From Wikipedia: Lomography emphasizes casual, snapshot photography. Characteristics such as over-saturated colors, off-kilter exposure, blurring, “happy accidents,” and alternative film processing are often considered part of the “Lomographic Technique.”
I spontaneously bought a Holga purely as a toy, one that I can take to photograph life as I see fit. Alfred’s Camera Page has a great post about why LOMOgraphy, of which my new camera is a part of, is rubbish. I tend to agree.
However, with automotive reviews, 99 percent of the photographers are guilty of taking photos at the same angles. (Yes, that’s the same reviewer, with the photos taken between April, 2006 and February, 2008.) My prerogative? Do things differently.
The WRX is one of those cars enthusiasts know at a glance. It’s got street cred to young drivers like the Mustang has to older ones. Or something like that. From this angle, it’s not apparent it’s even a Subaru. I mean, look at that Mazda3-esque headlight.
Two things make this WRX a dead giveaway: the hood scoop, and the crease that runs in between the front grille and headlights. Every Impreza has this line.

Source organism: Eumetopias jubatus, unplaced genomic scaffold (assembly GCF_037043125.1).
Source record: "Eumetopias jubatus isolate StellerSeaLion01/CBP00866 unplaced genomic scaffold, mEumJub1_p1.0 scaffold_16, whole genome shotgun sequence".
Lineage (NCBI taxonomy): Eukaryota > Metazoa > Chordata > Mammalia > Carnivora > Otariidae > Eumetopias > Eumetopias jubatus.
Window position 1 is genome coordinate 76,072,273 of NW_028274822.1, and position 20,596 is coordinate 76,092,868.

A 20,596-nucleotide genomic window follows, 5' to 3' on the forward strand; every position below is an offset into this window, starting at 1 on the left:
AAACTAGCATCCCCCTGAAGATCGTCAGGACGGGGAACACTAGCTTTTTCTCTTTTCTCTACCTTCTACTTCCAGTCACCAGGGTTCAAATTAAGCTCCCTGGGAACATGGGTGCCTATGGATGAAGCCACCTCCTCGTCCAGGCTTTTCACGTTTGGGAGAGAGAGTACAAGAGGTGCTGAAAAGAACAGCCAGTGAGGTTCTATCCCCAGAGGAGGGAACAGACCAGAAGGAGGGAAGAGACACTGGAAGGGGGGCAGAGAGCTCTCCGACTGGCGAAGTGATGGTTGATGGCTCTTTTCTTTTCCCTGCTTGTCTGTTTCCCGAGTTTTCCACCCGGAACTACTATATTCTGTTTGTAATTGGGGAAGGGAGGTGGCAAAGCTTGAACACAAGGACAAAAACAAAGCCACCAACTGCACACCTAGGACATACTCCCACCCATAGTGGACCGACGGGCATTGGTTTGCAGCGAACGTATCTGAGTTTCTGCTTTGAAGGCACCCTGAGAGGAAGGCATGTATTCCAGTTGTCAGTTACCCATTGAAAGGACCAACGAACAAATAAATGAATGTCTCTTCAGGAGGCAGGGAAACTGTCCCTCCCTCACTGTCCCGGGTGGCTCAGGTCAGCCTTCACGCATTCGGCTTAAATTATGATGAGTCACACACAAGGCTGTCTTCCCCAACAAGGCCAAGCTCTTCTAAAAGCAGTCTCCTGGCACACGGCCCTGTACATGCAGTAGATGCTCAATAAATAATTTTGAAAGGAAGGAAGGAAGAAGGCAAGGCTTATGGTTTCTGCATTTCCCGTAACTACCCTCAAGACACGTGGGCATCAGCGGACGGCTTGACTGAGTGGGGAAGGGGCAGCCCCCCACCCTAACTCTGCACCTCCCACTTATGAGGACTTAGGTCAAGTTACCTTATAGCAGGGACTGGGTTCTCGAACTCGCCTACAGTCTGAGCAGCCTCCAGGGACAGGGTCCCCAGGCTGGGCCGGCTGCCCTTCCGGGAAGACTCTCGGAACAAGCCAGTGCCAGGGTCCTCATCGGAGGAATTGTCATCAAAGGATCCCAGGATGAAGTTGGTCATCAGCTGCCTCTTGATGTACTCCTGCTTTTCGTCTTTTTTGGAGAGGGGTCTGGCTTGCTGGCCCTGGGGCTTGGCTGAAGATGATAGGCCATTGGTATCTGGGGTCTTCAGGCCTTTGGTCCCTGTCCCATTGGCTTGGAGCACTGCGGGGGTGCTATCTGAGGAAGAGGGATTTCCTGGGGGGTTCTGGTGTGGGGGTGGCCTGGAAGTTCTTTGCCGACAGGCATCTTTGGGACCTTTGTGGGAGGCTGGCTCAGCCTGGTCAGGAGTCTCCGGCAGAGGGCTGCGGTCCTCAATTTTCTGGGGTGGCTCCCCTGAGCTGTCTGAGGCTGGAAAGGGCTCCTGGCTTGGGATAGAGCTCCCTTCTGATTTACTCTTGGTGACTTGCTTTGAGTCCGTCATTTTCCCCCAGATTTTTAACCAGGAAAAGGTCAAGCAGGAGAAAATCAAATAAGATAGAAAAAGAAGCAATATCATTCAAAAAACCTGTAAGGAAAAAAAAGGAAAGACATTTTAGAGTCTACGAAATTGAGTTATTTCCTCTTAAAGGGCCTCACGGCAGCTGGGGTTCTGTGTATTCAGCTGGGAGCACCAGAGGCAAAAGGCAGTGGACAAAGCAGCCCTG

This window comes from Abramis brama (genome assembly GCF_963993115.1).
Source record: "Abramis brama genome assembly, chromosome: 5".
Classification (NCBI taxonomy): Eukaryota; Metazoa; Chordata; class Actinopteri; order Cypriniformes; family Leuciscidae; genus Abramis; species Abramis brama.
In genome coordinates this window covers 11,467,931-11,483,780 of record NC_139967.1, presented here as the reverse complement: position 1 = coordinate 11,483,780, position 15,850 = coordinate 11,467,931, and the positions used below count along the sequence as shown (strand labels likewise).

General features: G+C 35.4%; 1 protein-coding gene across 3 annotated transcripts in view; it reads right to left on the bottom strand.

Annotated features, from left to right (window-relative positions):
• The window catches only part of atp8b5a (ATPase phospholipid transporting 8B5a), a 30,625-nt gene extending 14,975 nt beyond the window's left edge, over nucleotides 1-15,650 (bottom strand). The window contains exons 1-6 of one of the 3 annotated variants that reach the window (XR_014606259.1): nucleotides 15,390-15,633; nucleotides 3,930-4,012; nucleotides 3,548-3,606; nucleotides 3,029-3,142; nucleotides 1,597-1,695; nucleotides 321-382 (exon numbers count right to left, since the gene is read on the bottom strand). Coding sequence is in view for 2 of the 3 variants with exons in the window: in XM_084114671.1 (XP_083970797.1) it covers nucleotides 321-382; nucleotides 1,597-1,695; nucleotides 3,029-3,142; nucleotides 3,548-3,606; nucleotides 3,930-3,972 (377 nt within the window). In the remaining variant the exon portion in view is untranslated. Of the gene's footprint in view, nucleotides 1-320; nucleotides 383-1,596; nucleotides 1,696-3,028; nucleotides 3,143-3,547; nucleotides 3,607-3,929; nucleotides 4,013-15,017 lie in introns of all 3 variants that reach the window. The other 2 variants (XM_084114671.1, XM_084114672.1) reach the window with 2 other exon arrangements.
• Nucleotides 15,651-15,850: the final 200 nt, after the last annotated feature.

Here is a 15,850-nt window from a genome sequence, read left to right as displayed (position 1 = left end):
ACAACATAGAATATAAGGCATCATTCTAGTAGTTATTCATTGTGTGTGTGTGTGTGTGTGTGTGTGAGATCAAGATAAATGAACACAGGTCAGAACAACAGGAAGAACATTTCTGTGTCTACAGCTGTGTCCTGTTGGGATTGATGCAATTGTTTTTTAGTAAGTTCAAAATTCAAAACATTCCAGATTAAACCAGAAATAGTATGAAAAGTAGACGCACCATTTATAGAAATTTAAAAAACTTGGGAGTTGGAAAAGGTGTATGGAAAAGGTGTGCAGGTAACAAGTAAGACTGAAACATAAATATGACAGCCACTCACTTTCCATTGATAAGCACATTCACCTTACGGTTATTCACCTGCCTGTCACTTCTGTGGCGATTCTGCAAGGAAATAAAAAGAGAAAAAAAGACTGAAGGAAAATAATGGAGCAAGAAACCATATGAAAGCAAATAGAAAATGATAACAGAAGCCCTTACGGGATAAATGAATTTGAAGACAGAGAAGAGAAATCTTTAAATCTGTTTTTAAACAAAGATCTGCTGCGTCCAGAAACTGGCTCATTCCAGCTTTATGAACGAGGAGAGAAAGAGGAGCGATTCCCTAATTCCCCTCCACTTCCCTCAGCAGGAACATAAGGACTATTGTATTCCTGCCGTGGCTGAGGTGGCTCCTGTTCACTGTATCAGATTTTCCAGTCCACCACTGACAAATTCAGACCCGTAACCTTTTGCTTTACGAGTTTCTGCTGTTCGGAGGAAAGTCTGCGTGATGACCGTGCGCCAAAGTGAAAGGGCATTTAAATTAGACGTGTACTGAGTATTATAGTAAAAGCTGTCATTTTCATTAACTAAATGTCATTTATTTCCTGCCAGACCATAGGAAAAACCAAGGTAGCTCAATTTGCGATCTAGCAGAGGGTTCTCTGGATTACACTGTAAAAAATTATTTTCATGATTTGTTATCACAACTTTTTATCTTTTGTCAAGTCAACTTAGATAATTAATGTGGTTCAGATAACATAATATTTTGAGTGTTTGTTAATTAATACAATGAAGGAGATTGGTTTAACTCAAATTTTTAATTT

Despite the simple engine layout and low centre of gravity, Subaru has never bothered to clean up its engine bays. I applaud them, because engine covers suck. It’s nice to know where everything is; tuners can even take a look at the super small intercooler (that silver cheese grater) and plastic intake manifold (X-shaped piping) to plan their first set of modifications.
With the Lomo, this shot is incredibly hard to focus. I mean, you’re standing right over the hood, there’s a separate viewfinder (IE can’t see when you’re in focus), and framing is a hit-and-miss. But I like this shot because it still shows where dirt pools in the hood scoop, and you can count all six stars in Subaru’s logo — Subaru is the Japanese name for the star cluster Pleiades. Pleiades has seven stars (the Seven Sisters) but apparently the logo represents the five smaller companies that joined to form one large firm — hence the big star. It’s thinking similar to Audi’s four rings that represent Audi, DKW, Horch, and Wanderer.
I’m a big fan of this shot. The car obviously isn’t in focus, but with the Subaru it somehow doesn’t matter too much. It’s not a car that should be seen standing still. It looks far better weaving through narrow dirt lanes, kicking up plumes of dirt.
Ah: the spoiler. See the subtle winglet that separates the air coming down the side of the car from the air coming off the rear window? It’s scalloped to produce a little downforce.
All WRX models come with a subtle bodykit that reduces ground clearance. Meh. Here, the new-for-Subaru-stylists beltline is clearly visible. It was first introduced on the Tribeca, then appeared on the new Legacy and Outback models, before being slapped on the Impreza. I think it’s an under appreciated detail. The other benefit of such a crease is to keep dirt from splashing onto the side windows.
And that’s what the WRX is about: function over form. Maybe it looks so unremarkable at first glance to prod people into the driver’s seat for a spin. It’ll never be a work of art in terms of its form…
But in function, it’s very much moving sculpture. M!